As part of a celebration of women, this program of about empowering female expression featured work choreographed and mostly performed by women. For me, the three most successful pieces were Ne Me Quitte Pas, a modern apache duet with Chad Levy and Alyssa Weidman; Shakambhari, a full-throttle, almost-Bollywood-style, turquoise-and-orange swirl and No Exit, a pure rush of movement danced all out by Levy, Weidman, Lisa Borres, Caitlin Sheppard, Julia Neto, Jillian Foley and Parker Heren.
New York Theater Ballet aims to reexamine classics with a fresh, contemporary look. In this case, most of the evening was a celebration of Jerome Robbins’ Centennial showcasing Septet, Rondo and Concertino. Both Septet and Concertino are performed to music by Stravinsky; the former to Reduction for Two Pianos and the latter to Concerto for String Quartet and Three Pieces for Clarinet Solo. All three ballets are plotless and were danced in simple, unadorned costumes on a bare stage. Florence Gould Hall is small so the audience is close to the dancers and exposed to the bare bones of performing including rosin squeaks and sometimes heavy landings although Steven Melendez managed to make his light, a fine achievement for a good-sized, athletic man.
Lar Lubovitch has been making dances for fifty years creating a body of work that holds up well. Although it doesn’t always thrill it’s solid, well-danced and can be gripping.
This company of all-female dancers, led by former American Ballet Theater principal Michele Wiles, has returned from a hiatus. The reemergence is reported to have been inspired by Wiles’ personal physical journey as a dancer through pregnancy, birth of a daughter and rebuilding her performance dance strength.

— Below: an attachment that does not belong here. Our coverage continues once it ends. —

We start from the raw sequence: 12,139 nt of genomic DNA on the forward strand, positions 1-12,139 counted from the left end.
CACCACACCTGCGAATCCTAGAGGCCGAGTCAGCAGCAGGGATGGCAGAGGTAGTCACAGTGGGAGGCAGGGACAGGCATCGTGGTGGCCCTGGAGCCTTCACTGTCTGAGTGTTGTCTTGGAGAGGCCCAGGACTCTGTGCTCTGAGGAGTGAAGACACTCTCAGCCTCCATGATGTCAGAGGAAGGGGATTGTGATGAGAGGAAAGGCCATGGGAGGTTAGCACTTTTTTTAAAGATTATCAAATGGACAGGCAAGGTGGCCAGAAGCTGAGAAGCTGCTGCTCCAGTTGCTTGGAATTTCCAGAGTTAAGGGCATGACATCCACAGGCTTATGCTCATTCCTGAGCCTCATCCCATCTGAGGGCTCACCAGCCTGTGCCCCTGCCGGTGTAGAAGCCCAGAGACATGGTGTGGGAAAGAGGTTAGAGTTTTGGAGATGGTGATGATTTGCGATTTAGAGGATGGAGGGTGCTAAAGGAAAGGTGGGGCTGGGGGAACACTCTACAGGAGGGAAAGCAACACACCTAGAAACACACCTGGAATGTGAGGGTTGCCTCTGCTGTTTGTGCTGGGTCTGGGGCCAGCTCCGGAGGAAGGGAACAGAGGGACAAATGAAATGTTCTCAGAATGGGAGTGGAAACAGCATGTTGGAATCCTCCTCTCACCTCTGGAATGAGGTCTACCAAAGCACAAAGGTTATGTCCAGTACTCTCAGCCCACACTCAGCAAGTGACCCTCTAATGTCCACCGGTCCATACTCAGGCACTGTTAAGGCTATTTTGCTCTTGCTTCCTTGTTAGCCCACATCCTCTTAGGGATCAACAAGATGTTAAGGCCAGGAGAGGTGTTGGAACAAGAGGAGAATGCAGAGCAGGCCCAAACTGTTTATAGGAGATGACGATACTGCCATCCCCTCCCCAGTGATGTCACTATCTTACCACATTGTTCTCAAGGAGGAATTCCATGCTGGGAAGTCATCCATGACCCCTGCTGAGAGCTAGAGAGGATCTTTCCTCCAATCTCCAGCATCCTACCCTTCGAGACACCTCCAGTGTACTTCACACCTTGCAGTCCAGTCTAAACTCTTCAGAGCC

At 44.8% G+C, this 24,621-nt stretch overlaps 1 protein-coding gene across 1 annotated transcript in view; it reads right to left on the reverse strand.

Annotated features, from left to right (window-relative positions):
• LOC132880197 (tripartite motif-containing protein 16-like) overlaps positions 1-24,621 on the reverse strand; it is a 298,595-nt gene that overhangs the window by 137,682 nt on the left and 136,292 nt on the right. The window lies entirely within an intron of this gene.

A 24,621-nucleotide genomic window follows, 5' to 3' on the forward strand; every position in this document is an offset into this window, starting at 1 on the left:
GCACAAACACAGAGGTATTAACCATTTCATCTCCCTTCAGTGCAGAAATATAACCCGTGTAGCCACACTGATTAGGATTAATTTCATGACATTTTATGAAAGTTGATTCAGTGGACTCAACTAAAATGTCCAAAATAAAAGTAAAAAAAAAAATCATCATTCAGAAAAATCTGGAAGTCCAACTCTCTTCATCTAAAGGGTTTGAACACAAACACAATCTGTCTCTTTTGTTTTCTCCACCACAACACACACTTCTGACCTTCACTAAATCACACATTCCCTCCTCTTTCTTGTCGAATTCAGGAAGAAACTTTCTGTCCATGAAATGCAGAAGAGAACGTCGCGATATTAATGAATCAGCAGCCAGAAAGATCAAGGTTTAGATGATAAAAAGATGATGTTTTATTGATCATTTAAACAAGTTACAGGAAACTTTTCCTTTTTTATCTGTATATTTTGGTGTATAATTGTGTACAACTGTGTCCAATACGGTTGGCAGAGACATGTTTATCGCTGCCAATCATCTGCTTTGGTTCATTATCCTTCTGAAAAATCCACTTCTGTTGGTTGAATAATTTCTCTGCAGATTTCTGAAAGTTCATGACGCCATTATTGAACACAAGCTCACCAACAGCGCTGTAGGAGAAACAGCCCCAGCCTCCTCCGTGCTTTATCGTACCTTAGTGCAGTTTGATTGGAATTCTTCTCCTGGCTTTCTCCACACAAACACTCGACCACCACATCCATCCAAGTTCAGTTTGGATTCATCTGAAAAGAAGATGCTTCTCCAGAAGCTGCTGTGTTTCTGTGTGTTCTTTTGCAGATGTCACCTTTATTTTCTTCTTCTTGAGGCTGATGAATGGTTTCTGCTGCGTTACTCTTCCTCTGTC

Before the talk, for which photographer Paul Kolnik was joined by former New York City Ballet principal Darci Kistler, we had the pleasure of viewing Kolnik’s captivating pictures in a downstairs gallery. Kolnik, who has chronicled NYCB for forty years, is indeed a master and his pictures of dancers and choreographers past and present are gems.
Czech-born choreographer Dušan Týnek founded his eponymous company in 2003 and has received numerous accolades for his intelligent craftsmanship and striking imagination. Both talents and more were on view at the world premiere of Anna, inspired by Tolstoy’s Anna Karenina, rendered as an expression of the novel and not a literal re-telling. An evening-length work, the story is a springboard to an examination of impressions of love, infidelity and gender norms within narrow social conventions.
The title of Optimists, choreographed by Gemma Bond of American Ballet Theater, didn’t tell me anything but the dancing, by Amanda Treiber and Erez Milatin, did. The piece is exciting and filled with action with the pair swooping and diving to Piano Sonata no.8 Opus 84 by Prokofiev. Elegant and spare with powerful bodies they move with confidence, Treiber and Miltatin have made this exhilarating piece their own and it was a joy to watch.
What was supposed to be a three-work evening turned into two as an injury forced cancellation of the intended middle piece, The Bind. The two works on view, presented by different choreographers, were so entirely different from each other—in mood, feel, point of view and music—it made for a slightly jarring combination.